"Philosophy is really homesickness, an urge to be at home everywhere", I pondered upon this aphorism by Novalis, along with a desire to situate my eloping memories into momentary homes. These remembrances intersect two geographical and cultural situs; Singapore and Peninsular Malaysia. As the border along the Straits of Johor re-opened in April 2022 after more than two years of pandemic curtailment, the thawing of distant memories rendered spotty, unreliable vignettes. This paper is an autoethnographic undertaking that considers hybrid qualitative methodologies in an attempt to rearrange these memories and reassign derivative meanings through visual and textual narratives, whilst engaging multi-perspectives of an art practitioner, poet and sojourner. Extending from the Self, the paper renegotiates the larger tropes of losing, (visual) language and (re)imagining to distill an organically experimental landscape of remembering. ​​​​​​​
CONTEXT OF VISUAL AUTOETHNOGRAPHY - first published under the NAFA Facultry Research Series.
On a dusk like this, my heart skipped twice. First, at the reminder of the many sunsets we once shared; the other, at your complete absence from my sky. If I had my way, we would be collapsing, our arms- dangling, lusting for light, scrambling to pick up tar rotten by way of loneliness. Your spine is the strait between time and space. I am the body drowning.The sea is not for crossing. The border is closing on us.

Language is akin to geographical borders; demarcations both physical and abstract, amorphous yet politically charged, troublesomely sacred yet vulnerable to (re)imagination. Take the word ‘fatamorgana’- a diction I encountered within the Malay Language (Bahasa Melayu) vernacular, that translates to a mirage. Etymologically hazy, its origin presumably Italian, adding to the lexicon of traversing tongues. In adolescence, I titled my blog Fatamorgana Senja (The Mirage of Dusk), reveling in melancholic prose-poems in English and Malay. Trained in lens-based techniques, I then observed image-making rendering the same seduction whereby a photograph possesses tacit complicity between margins of memory and meaning, the unfurled, the already lost and the becoming.

I departed from layers of disorientations surrounding my lived experiences, in its relation to losing. The philosophy and praxis of the methodology employed entangled the individual and collective memory- weaving a patchwork comprising motifs of geo-history, visual theory and identity politics. Through auto narratives and practice-led approach, the research traversed three phases- foremostly by evoking my own embodied memory thereafter, situating them on sites of visual theory. I then embarked on an experiential sojourn across Malaysia scouring the edifices of the land/sea, her entities and tendencies. With these itinerant fieldnotes and reflexive interlocutions as stimulus, I finally engaged in an image-text cartographic work as a culminating tapestry, postured ala the Surrealists’ Exquisite Corpse.

This disillusionment of my nomadic body and its erasures acted as foreign fevers to be ritualized, staged as “acts of activism” as Guy Cools suggested in his book Performing Mourning: Laments in Contemporary Art. He cited that “we all share this need for our grief to be witnessed”. Coupled with Barthesian semiotics and channeling John Berger’s method of confabulations, I hope the work will inspire researchers and practitioners in Art to dabble in the potential of considered subjectivity in shaping nostalgia and present day affirmations without the burdens and guilt of mis-realities, implicating my creative lamentations as cartographic catharsis, for the individual and collective.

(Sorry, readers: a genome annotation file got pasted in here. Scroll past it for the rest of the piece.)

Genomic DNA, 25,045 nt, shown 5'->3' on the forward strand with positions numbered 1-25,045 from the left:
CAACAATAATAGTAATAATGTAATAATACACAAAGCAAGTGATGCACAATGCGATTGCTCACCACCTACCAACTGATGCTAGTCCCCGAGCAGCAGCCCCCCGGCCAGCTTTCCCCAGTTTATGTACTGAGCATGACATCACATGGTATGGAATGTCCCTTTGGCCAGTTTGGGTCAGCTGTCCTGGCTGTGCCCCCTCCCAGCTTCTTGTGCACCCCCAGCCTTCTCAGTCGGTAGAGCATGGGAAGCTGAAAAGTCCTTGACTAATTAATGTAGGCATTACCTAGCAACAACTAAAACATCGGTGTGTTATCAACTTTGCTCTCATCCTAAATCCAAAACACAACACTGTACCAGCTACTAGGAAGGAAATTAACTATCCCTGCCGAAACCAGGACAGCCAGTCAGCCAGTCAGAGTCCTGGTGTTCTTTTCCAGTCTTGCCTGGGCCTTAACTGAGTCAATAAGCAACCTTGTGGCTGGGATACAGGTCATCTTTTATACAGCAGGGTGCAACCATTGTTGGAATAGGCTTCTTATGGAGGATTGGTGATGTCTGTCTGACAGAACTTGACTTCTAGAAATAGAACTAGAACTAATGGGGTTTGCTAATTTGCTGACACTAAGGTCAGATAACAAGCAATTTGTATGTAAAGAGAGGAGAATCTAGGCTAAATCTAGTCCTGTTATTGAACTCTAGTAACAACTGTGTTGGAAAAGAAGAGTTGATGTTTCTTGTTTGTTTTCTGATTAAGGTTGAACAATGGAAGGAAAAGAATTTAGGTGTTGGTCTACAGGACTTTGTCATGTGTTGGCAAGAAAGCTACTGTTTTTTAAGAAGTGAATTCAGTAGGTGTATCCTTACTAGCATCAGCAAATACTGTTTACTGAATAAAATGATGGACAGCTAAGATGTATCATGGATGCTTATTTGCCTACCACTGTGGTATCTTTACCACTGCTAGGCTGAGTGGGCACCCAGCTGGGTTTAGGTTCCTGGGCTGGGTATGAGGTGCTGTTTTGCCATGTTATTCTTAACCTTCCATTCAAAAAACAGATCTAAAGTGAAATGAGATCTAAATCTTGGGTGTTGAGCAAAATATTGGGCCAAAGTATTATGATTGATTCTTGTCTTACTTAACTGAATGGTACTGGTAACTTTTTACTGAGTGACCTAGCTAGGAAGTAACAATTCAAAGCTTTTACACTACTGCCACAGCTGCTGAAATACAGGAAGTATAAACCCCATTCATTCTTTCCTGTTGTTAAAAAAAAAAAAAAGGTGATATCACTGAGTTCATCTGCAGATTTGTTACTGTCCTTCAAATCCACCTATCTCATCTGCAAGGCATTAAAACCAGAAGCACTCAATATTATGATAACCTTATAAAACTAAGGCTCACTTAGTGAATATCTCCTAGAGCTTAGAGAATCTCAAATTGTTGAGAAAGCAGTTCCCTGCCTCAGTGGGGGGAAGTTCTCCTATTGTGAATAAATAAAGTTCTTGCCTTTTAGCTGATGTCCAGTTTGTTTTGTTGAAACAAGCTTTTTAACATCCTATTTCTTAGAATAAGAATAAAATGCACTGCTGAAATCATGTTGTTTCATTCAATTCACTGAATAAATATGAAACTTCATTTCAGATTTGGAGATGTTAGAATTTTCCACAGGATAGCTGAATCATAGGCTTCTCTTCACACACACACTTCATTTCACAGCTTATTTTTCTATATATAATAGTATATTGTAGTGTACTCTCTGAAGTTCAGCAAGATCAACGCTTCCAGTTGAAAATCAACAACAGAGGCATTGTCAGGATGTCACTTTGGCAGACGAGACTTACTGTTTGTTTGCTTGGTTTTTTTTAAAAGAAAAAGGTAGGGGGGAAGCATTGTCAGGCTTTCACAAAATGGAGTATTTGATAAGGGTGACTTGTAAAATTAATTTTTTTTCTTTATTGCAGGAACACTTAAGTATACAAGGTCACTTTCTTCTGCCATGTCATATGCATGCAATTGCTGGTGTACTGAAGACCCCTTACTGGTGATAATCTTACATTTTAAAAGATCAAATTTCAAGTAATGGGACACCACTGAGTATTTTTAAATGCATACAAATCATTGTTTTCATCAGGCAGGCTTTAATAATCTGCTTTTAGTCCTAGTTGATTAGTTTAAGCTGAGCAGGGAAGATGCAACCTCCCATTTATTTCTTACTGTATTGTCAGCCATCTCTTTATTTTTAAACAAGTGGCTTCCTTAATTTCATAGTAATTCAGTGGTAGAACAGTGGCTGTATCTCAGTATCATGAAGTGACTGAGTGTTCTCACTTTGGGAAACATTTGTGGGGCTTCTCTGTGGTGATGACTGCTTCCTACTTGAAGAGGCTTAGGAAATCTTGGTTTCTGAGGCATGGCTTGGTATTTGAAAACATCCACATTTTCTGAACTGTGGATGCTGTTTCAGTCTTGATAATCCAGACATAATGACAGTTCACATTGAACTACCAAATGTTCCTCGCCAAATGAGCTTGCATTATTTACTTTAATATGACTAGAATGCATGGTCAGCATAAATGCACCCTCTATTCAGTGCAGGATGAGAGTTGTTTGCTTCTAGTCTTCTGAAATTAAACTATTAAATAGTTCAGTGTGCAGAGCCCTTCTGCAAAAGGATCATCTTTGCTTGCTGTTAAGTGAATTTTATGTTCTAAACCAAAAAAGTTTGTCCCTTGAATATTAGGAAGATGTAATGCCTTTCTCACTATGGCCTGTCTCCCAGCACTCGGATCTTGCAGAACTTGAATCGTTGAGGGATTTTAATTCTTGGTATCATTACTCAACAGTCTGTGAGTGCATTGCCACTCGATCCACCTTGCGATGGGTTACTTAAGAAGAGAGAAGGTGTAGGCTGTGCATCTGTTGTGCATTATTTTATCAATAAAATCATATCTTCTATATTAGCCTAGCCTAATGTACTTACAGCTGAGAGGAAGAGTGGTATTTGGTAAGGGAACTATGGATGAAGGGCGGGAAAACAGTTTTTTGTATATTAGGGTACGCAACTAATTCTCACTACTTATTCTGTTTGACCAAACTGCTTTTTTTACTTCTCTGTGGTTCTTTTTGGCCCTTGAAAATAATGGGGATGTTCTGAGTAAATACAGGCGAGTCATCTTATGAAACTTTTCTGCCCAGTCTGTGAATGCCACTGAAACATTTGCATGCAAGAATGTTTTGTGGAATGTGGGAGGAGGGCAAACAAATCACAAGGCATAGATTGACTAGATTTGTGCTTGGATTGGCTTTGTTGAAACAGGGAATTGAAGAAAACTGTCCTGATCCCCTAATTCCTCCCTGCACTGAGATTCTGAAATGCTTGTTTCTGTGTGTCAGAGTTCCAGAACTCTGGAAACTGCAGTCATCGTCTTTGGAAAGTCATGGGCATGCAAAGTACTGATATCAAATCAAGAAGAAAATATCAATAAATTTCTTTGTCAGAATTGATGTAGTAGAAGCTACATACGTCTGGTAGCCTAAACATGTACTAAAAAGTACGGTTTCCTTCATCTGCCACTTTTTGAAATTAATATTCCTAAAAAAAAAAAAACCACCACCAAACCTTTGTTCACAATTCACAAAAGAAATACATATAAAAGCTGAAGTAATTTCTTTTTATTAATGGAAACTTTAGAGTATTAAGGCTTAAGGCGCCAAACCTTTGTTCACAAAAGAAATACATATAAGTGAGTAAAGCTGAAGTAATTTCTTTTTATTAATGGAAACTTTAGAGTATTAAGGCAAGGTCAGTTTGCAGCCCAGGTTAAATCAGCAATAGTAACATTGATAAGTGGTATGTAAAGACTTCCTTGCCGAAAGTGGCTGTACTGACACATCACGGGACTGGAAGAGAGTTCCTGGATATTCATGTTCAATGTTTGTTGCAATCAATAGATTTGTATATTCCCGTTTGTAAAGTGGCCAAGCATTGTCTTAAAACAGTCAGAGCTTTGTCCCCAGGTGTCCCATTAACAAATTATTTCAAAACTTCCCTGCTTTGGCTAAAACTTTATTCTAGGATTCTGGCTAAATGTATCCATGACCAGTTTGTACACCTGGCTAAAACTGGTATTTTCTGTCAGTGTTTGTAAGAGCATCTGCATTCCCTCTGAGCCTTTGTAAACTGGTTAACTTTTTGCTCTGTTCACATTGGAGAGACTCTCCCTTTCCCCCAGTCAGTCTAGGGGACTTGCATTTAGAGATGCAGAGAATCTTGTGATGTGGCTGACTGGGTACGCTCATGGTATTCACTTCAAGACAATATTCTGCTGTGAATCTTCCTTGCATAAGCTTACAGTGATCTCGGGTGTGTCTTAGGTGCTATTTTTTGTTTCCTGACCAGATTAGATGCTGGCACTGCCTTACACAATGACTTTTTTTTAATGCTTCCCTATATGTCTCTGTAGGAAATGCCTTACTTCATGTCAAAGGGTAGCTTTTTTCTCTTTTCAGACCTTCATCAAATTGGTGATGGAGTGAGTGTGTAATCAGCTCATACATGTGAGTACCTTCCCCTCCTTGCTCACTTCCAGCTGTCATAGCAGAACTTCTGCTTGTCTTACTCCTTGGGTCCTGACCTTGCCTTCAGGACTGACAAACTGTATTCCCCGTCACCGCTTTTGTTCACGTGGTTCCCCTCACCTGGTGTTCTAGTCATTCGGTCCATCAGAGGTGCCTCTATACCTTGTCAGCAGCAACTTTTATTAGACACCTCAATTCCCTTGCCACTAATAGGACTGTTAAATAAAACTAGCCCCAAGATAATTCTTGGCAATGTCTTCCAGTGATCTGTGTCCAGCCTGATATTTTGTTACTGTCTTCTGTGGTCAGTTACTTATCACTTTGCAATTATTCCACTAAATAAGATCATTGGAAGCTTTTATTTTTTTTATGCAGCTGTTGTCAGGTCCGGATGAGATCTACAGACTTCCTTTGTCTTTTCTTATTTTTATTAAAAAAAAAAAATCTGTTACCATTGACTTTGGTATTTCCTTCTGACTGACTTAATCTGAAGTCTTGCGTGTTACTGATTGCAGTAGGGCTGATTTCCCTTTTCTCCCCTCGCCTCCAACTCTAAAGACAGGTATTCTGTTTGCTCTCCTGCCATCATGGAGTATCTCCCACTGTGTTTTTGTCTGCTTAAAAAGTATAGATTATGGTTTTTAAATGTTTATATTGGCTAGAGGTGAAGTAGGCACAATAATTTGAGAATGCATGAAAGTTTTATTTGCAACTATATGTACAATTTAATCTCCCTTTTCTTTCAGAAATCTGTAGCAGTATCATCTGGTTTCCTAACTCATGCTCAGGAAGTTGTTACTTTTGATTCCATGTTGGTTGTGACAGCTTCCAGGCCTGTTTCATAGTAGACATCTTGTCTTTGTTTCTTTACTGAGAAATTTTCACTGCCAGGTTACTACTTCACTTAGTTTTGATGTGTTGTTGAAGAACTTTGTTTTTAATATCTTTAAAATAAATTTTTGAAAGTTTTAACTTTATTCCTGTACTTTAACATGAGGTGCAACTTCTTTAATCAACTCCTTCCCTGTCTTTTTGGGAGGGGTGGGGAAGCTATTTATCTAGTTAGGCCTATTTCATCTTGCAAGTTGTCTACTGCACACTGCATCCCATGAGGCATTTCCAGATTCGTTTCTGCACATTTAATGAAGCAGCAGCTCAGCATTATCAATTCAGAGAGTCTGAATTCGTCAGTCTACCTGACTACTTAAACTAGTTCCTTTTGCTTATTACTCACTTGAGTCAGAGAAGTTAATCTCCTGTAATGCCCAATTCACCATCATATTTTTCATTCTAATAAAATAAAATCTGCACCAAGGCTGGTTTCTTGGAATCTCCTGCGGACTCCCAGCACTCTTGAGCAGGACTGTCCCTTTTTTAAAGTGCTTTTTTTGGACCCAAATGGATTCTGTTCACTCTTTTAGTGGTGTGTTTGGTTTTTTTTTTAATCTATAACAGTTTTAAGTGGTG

I) Fever Dream: Between the Straits of Johor and Familial Agitations

Much of my becoming was straddled between two nations, Singapura[1] and Malaysia, bound by memories of alternating landscapes- my grandmother’s terrace near Tampoi, distant relatives by the coast of Melaka, growing up in tandem with the Petronas KLCC Twin Towers, folk stories of Terengganu, Golok, Pendas and Endau coupled by the gravitas of Malaysian mainstream media in our household; both nebulous nostalgia and trappings of the present. Having no immediate relatives or family kampong to return to, the connection to Malaysia is even one formed quite like a fever dream, with interspersed  foreignness and familiarity. Having said that, these recollections still encarve textual and visual vignettes that form many unresolved agitations within my consciousness especially as a writer and visual artist.

The porosity of memories created loopholes between conflicted terrains of belonging; toggling the margins of Singaporean-ness, Malay-ness[2], Muslim-ness etc. It is not uncommon for Malay Singaporeans to feel included in the rhetoric of the larger Malayo-Indonesian or if I may, the Nusantara (Malay Archipelago) psyche; her shared affects, customaries, religiosity, rituals and such. Thus, the dilemma of ethnic and national identity becomes a complex (at times, politically imbued) quandary to navigate. This autoethnography attempts to soften the scratchiness of these prickly conceptions, with a personal aim to attend to the multivalent parts of the Self.

For the sake of applying an anchor to a possibly tumultuous research method, I engaged with a creative stimulus; an excavation of my family photographic archives. This extended the notion of language into its consonance of the visual, where the written or verbal language will be indispensable to the ways of seeing, interpreting and narrating new materiality and mores.

[1] The non-English rendering of Singapore will be used throughout the text to emphasize the distance of language and its politics.